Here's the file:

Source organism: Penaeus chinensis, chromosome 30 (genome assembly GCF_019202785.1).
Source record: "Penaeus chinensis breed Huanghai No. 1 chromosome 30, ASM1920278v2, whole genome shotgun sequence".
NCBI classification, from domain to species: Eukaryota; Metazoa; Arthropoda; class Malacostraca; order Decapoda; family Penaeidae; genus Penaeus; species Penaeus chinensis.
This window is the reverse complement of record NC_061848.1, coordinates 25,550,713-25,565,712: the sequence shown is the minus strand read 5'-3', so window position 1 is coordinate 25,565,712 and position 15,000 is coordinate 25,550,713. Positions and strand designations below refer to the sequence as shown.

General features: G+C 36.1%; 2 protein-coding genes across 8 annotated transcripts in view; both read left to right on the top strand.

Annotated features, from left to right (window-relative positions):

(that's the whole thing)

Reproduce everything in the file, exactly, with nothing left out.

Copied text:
Source organism: Penaeus chinensis, chromosome 30 (genome assembly GCF_019202785.1).
Source record: "Penaeus chinensis breed Huanghai No. 1 chromosome 30, ASM1920278v2, whole genome shotgun sequence".
NCBI classification, from domain to species: Eukaryota; Metazoa; Arthropoda; class Malacostraca; order Decapoda; family Penaeidae; genus Penaeus; species Penaeus chinensis.
This window is the reverse complement of record NC_061848.1, coordinates 25,550,713-25,565,712: the sequence shown is the minus strand read 5'-3', so window position 1 is coordinate 25,565,712 and position 15,000 is coordinate 25,550,713. Positions and strand designations below refer to the sequence as shown.

General features: G+C 36.1%; 2 protein-coding genes across 8 annotated transcripts in view; both read left to right on the top strand.

Annotated features, from left to right (window-relative positions):